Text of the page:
Philadelphia News & Search
New Jersey Gov. Christie acknowledged in a series of Wednesday morning television appearances that he would be named chairman of a new Trump administration commission to combat opioid abuse, while reaffirming his intention to serve out the remainder of his term in Trenton.
“This is an epidemic in our country,” Christie said on Fox News Channel’s “Fox and Friends,” referring to addiction to opioid painkillers and heroin. The commission will look at prevention and law enforcement but Christie stressed the importance of treatment.
“Addiction is a disease, and we need to get people the help that they need to renew their lives and help become productive members of society and our families,” Christie said.
He is scheduled to meet with Trump and other members of the opioid panel for its first meeting in the White House cabinet room at 11 a.m. Christie has made fighting the drug problem the top priority of his last days as governor.
In interviews on NBC’s “Today” show, “Fox and Friends,” and ABC’s “Good Morning America,” Christie tiptoed around questions about the congressional investigation into ties between the Russian government and the Trump campaign, the failure of the GOP bill to replace Obamacare and early missteps by the administration.
On “Today,” host Matt Lauer pressed Christie to give President Trump and his team a letter grade for the first 70 days.
“You know, Matt I don’t want to turn over my college transcript or yours either, so I’m not going to start giving out letter grades,” the governor said. “It’s an Incomplete. It’s nine weeks down and 199 weeks to go in the first term of this administration. I’d suggest that everybody take a breath. I’ve never seen such breathlessness over nine weeks of work.”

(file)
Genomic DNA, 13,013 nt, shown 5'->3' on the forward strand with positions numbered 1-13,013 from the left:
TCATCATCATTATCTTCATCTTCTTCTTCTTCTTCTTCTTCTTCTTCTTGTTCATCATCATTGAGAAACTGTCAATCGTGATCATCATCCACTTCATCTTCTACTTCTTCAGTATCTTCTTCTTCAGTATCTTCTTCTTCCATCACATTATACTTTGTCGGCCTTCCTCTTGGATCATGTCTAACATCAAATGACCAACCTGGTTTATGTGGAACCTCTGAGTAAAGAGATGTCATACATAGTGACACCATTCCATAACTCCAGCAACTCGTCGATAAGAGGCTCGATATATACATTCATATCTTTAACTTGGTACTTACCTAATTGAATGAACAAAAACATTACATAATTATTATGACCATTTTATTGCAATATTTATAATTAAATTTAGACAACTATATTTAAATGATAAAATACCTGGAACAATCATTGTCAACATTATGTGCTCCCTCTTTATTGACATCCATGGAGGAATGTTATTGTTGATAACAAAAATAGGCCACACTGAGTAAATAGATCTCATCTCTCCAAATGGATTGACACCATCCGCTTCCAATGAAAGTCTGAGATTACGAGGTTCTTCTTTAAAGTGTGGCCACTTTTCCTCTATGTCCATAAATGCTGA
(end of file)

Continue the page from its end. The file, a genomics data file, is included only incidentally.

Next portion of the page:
Christie declined to say Rep. Devin Nunes (R.,Calif.), the chairman of the House Intelligence Committee, needs to recuse himself from a leadership role in the Russia investigation because of close ties to Trump and his team. Nunes was a transition adviser and recently visited the White House to review some intelligence and brief Trump on the investigation.
“That’s a judgment for him to make,” Christie said. “What I will tell you is, these intelligence committees, on both the House and Senate side, have been set up to be bipartisan, and they are bipartisan and I think they’ve done a great job over the years investigating matters and overseeing the intelligence community.”
After dropping out of the presidential race after the New Hampshire primary last year, Christie was the first major Republican figure to endorse Trump. He was considered for vice president and attorney general, but was passed over. Christie has said he turned down the opportunities because his wife did not want to move to Washington.
Philadelphia News & Search